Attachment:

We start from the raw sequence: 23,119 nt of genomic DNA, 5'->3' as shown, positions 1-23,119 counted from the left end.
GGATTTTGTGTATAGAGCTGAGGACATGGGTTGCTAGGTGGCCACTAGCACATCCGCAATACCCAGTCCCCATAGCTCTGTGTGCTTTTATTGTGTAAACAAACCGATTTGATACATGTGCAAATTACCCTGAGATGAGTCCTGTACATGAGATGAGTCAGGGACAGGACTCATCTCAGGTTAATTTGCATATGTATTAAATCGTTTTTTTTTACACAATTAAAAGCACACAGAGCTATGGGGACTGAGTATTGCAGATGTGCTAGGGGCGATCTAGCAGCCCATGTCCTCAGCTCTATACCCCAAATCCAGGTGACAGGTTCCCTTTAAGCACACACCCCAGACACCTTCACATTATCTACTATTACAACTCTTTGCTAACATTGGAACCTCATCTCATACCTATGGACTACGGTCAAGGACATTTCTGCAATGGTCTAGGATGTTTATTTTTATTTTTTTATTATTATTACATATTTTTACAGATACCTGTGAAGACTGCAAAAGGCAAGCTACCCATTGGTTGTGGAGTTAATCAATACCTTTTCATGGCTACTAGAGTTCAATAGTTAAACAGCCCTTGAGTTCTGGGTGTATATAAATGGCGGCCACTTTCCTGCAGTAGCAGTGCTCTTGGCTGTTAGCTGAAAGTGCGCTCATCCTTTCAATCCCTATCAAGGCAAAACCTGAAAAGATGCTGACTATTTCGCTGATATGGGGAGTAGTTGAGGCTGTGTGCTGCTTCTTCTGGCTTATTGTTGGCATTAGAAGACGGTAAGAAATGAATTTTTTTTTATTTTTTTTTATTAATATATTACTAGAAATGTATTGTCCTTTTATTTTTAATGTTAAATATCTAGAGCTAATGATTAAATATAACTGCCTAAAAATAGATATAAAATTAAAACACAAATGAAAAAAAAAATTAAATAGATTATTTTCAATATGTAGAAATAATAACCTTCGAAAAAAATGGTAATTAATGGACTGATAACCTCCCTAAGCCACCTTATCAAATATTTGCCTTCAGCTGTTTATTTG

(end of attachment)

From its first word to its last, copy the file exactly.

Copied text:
We start from the raw sequence: 23,119 nt of genomic DNA, 5'->3' as shown, positions 1-23,119 counted from the left end.
GGATTTTGTGTATAGAGCTGAGGACATGGGTTGCTAGGTGGCCACTAGCACATCCGCAATACCCAGTCCCCATAGCTCTGTGTGCTTTTATTGTGTAAACAAACCGATTTGATACATGTGCAAATTACCCTGAGATGAGTCCTGTACATGAGATGAGTCAGGGACAGGACTCATCTCAGGTTAATTTGCATATGTATTAAATCGTTTTTTTTTACACAATTAAAAGCACACAGAGCTATGGGGACTGAGTATTGCAGATGTGCTAGGGGCGATCTAGCAGCCCATGTCCTCAGCTCTATACCCCAAATCCAGGTGACAGGTTCCCTTTAAGCACACACCCCAGACACCTTCACATTATCTACTATTACAACTCTTTGCTAACATTGGAACCTCATCTCATACCTATGGACTACGGTCAAGGACATTTCTGCAATGGTCTAGGATGTTTATTTTTATTTTTTTATTATTATTACATATTTTTACAGATACCTGTGAAGACTGCAAAAGGCAAGCTACCCATTGGTTGTGGAGTTAATCAATACCTTTTCATGGCTACTAGAGTTCAATAGTTAAACAGCCCTTGAGTTCTGGGTGTATATAAATGGCGGCCACTTTCCTGCAGTAGCAGTGCTCTTGGCTGTTAGCTGAAAGTGCGCTCATCCTTTCAATCCCTATCAAGGCAAAACCTGAAAAGATGCTGACTATTTCGCTGATATGGGGAGTAGTTGAGGCTGTGTGCTGCTTCTTCTGGCTTATTGTTGGCATTAGAAGACGGTAAGAAATGAATTTTTTTTTATTTTTTTTTATTAATATATTACTAGAAATGTATTGTCCTTTTATTTTTAATGTTAAATATCTAGAGCTAATGATTAAATATAACTGCCTAAAAATAGATATAAAATTAAAACACAAATGAAAAAAAAAATTAAATAGATTATTTTCAATATGTAGAAATAATAACCTTCGAAAAAAATGGTAATTAATGGACTGATAACCTCCCTAAGCCACCTTATCAAATATTTGCCTTCAGCTGTTTATTTG